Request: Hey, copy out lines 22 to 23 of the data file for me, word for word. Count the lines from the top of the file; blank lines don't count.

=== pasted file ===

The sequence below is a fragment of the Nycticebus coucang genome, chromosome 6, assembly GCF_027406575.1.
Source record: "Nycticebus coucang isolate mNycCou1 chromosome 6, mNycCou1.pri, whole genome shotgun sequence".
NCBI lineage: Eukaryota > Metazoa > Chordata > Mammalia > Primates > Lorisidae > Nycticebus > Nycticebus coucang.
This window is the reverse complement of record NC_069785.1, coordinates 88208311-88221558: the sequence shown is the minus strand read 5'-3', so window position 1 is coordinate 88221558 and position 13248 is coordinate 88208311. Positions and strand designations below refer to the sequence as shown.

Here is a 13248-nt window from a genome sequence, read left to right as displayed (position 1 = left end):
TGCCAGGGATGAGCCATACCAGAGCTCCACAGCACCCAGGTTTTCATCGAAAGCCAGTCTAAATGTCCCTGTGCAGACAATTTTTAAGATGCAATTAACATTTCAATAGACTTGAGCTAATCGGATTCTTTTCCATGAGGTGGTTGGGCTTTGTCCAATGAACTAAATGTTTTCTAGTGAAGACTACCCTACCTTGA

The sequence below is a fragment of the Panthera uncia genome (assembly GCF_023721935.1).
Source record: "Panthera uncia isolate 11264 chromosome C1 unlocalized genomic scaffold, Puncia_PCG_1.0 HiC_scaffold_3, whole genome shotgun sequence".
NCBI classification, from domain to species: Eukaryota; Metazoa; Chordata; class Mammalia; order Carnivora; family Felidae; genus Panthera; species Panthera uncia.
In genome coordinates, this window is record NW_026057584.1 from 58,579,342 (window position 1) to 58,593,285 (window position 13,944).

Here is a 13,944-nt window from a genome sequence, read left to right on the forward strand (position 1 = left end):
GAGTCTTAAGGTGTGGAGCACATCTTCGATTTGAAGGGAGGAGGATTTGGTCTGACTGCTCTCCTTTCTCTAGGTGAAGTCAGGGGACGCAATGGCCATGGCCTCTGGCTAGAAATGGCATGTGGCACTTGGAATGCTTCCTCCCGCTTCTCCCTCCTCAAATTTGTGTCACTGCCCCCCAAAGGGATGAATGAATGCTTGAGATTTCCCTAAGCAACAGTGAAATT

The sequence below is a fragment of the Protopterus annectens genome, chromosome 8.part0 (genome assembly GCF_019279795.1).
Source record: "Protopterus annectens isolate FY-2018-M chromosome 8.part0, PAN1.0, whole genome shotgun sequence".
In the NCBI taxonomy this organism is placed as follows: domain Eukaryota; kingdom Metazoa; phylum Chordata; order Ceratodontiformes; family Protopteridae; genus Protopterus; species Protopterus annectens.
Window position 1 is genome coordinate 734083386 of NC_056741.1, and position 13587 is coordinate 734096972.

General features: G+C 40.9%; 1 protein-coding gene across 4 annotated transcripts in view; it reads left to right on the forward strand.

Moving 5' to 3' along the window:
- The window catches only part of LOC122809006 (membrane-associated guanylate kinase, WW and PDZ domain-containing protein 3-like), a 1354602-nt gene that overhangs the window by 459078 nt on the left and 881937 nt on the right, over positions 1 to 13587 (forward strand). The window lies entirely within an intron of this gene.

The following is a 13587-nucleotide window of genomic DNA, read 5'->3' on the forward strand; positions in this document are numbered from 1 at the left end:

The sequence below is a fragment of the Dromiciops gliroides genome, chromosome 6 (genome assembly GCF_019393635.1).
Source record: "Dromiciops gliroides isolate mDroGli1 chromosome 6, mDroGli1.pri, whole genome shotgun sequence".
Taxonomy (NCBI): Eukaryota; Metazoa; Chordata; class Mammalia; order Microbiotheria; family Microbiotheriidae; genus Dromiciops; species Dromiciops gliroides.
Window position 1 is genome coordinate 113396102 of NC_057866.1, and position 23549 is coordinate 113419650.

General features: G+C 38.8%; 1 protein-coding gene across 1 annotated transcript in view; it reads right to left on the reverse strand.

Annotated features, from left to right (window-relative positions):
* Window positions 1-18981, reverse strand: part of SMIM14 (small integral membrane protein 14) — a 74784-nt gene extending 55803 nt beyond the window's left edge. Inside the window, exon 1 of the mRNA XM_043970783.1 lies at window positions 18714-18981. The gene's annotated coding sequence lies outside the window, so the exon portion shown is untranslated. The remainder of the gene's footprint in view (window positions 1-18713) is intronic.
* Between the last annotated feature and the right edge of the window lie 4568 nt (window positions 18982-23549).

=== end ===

Source record: "Dromiciops gliroides isolate mDroGli1 chromosome 6, mDroGli1.pri, whole genome shotgun sequence".
Taxonomy (NCBI): Eukaryota; Metazoa; Chordata; class Mammalia; order Microbiotheria; family Microbiotheriidae; genus Dromiciops; species Dromiciops gliroides.